The Side Effects Series: Falling Out
"Look mommy! Look at my golden hair!" -me at age two, obnoxiously calling attention from my newborn sister in a home video.
Even then I knew: my hair was my greatest asset.
I've always liked my hair. It's always been the best part of me. I can braid it, curl it, sweep it back, flirt with it, deflect sunburn with it, ward of boredom with it. I've never dyed it, but have had natural golden honey highlights streaking through molasses thick strands, taught and strong as thread. Whatever has happened with my body (weight gain, weight loss, acne, redness, etc.), my hair has always remained my buddy, my ally.
So imagine my reaction when, one day brushing out the mane, the brush doesn't leave my hair.
It continues to hold it, the ends curled up almost animatedly in the wind, as both the brush and my hair sweep off of my head. I've read about women who choose to shave their heads when undergoing chemo rather than face the emotional turmoil of watching it fall out in patches.
I completely understand this now.
Over the past three months I have lost more than half of my hair. I keep it hidden in small buns, under pretense of keeping it out of my face, but really to hide the widening bald spot at the back. I got it cut to help detangle (in a vain attempt to slow down the loss) and averted my eyes from the cutting room floor, lest I see the pain of my loss increased, lifeless, on the ground.
I've been told this will resolve; it will grow back. A common side effect of prograf (anti-rejection) is hair loss. A common side effect of major surgery is hair loss. A common side effect of major blood loss is hair loss.
But I am not common.
If anything, this ordeal has proved that I am anything BUT common. Yet, this serves as another reminder that I am not normal and still healing.
But as my face de-pilsbury-doughboys, weight decreases, and muscles grow I'm slowly gaining back the confidence that initially eluded me post transplant. I cautiously bring new clothes into the dressing room. I paint shades of eyeshadow over lids that are slowly returning from thick pudgy pillows to thin almond leaflets. I eat carbs without wanting to kill myself.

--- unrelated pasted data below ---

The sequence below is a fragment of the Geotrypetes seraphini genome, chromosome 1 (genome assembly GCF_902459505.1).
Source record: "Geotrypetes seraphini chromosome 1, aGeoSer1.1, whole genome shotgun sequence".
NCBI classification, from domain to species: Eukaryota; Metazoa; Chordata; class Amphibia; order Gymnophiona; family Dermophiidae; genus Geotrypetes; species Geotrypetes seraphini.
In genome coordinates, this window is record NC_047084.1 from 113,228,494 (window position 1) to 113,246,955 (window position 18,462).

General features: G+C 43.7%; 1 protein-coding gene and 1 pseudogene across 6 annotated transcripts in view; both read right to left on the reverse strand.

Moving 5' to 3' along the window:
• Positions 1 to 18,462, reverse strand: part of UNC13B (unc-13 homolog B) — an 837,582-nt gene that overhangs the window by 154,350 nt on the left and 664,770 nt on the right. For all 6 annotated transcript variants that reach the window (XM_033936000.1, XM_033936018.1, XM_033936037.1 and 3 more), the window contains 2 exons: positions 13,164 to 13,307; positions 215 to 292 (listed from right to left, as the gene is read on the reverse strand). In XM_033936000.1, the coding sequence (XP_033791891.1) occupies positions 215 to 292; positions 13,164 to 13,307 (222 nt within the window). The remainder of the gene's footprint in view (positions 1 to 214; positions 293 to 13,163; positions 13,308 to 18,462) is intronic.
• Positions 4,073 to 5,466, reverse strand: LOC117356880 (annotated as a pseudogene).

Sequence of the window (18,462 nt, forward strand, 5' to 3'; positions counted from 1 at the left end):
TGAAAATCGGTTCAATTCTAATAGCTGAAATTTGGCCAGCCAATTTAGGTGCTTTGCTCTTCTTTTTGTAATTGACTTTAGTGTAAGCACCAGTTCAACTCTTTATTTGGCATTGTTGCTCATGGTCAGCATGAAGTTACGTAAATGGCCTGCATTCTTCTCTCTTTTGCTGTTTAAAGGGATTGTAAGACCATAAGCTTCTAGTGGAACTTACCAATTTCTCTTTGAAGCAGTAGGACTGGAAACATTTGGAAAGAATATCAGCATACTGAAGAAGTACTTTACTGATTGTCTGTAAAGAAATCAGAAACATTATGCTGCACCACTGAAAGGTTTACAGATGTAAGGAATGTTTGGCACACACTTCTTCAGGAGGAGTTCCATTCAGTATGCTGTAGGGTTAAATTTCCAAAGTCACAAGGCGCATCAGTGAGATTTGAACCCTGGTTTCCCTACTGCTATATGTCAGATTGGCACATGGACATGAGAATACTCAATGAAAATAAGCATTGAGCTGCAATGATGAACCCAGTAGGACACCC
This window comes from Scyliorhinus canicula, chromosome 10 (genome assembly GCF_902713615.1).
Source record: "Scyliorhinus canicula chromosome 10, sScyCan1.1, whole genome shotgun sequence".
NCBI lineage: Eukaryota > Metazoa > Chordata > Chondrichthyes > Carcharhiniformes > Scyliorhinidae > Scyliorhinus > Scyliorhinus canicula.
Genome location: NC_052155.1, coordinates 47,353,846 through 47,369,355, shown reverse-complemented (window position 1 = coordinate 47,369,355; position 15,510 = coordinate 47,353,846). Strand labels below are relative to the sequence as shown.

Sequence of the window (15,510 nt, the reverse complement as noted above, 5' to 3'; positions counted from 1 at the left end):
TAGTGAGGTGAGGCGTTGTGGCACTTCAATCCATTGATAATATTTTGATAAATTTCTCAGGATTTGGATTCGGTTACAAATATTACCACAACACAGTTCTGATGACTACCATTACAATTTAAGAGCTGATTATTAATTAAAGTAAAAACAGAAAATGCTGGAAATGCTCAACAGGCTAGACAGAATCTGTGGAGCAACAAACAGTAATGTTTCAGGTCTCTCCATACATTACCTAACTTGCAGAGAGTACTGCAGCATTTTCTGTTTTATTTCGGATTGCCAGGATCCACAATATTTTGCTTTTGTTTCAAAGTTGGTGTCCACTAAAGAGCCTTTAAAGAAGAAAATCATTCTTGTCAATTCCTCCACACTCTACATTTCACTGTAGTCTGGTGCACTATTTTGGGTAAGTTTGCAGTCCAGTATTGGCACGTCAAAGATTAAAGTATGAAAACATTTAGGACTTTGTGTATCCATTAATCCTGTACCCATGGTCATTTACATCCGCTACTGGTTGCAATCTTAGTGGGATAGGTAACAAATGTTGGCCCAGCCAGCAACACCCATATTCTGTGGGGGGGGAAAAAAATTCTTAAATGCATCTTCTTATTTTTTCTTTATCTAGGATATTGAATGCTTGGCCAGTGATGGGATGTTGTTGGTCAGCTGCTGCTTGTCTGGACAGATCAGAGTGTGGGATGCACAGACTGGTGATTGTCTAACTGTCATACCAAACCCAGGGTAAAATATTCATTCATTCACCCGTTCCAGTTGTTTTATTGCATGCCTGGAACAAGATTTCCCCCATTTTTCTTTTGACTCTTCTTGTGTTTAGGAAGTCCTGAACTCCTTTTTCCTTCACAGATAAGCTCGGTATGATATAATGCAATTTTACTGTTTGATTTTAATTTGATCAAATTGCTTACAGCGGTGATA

Yet, my friend, my greatest source of confidence, is away, to return "eventually." So, it's hard to feel whole, even as everything else comes together.
Currently Listening to:
"Boo Going Home" by Randy Newman, from Monsters, Inc.
(Starting at 1:04 in particular)
A new-Newman! Randy is best known for his incredible Toy Story scores, most notably the song "You've Got a Friend in Me," for which he wrote, sang, and was nominated for an Oscar ("Colors of the Wind" won that year which, I guess is reasonable...).
This particular refrain enters as Mike and Sully prepare to return Boo to her home inside the door. I'm not going to bother detailing the plot of this film here because frankly, if you haven't seen Monsters, Inc., then I don't even want to know you.
The piano motif has followed Boo throughout the story. The lullaby-like tones harken home to the early stages of childhood: a simple, hopeful tune. Like "Ring Around the Rosie" or "Jack and Jill," seemingly innocuous tunes that have a much deeper, even darker, meaning this song's major/minor call and response embody the bittersweetness of Boo's return home.
In what I like to think of as a "Peter Pan" solitary violin, this piece's through lines and its music-box like melody also embody the bittersweetness of growing up. With knowledge comes purpose and with growth comes greater opportunity. But sometimes, we'd all just like to step joyfully into our childhood bedrooms and pick up our most-treasured toys to share with out imaginary furry friends. Then, sleepy-eyed and fit to burst full of a day's experiences, we succumb to the gentleness of youthful sleep, in a beloved t-shirt that reaches to our toes.
This song is a saying goodbye from Sully to Boo, from Boo to her "imaginary" world, from total childhood innocence to a little more awareness of the world. The song reminds us that such times of pure, unfettered, and unadulterated emotion are behind us.
Nevertheless, such honest joy can always be accessed in the expanse of memory: a child's dreams that carry with us even as we go grow up.